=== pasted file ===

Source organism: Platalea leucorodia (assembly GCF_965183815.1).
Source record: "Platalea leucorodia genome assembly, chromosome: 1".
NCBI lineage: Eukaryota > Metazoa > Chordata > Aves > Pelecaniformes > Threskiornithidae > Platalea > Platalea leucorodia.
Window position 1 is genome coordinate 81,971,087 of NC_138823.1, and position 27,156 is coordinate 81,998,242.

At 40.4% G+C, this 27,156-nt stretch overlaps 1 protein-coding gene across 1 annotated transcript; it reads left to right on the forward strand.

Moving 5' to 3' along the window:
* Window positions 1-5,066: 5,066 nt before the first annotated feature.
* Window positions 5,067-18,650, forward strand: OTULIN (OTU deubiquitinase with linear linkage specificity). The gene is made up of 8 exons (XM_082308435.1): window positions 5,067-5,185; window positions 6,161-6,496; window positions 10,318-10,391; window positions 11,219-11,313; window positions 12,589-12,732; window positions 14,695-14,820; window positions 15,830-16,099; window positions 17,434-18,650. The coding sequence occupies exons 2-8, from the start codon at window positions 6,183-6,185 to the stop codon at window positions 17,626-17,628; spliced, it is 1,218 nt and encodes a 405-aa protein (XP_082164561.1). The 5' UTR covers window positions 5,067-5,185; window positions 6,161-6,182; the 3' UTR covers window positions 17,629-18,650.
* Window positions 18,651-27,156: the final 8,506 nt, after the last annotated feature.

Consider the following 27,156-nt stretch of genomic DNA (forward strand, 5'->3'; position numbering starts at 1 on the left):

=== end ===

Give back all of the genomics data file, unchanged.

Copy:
Source organism: Platalea leucorodia (assembly GCF_965183815.1).
Source record: "Platalea leucorodia genome assembly, chromosome: 1".
NCBI lineage: Eukaryota > Metazoa > Chordata > Aves > Pelecaniformes > Threskiornithidae > Platalea > Platalea leucorodia.
Window position 1 is genome coordinate 81,971,087 of NC_138823.1, and position 27,156 is coordinate 81,998,242.

At 40.4% G+C, this 27,156-nt stretch overlaps 1 protein-coding gene across 1 annotated transcript; it reads left to right on the forward strand.

Moving 5' to 3' along the window:
* Window positions 1-5,066: 5,066 nt before the first annotated feature.
* Window positions 5,067-18,650, forward strand: OTULIN (OTU deubiquitinase with linear linkage specificity). The gene is made up of 8 exons (XM_082308435.1): window positions 5,067-5,185; window positions 6,161-6,496; window positions 10,318-10,391; window positions 11,219-11,313; window positions 12,589-12,732; window positions 14,695-14,820; window positions 15,830-16,099; window positions 17,434-18,650. The coding sequence occupies exons 2-8, from the start codon at window positions 6,183-6,185 to the stop codon at window positions 17,626-17,628; spliced, it is 1,218 nt and encodes a 405-aa protein (XP_082164561.1). The 5' UTR covers window positions 5,067-5,185; window positions 6,161-6,182; the 3' UTR covers window positions 17,629-18,650.
* Window positions 18,651-27,156: the final 8,506 nt, after the last annotated feature.

Consider the following 27,156-nt stretch of genomic DNA (forward strand, 5'->3'; position numbering starts at 1 on the left):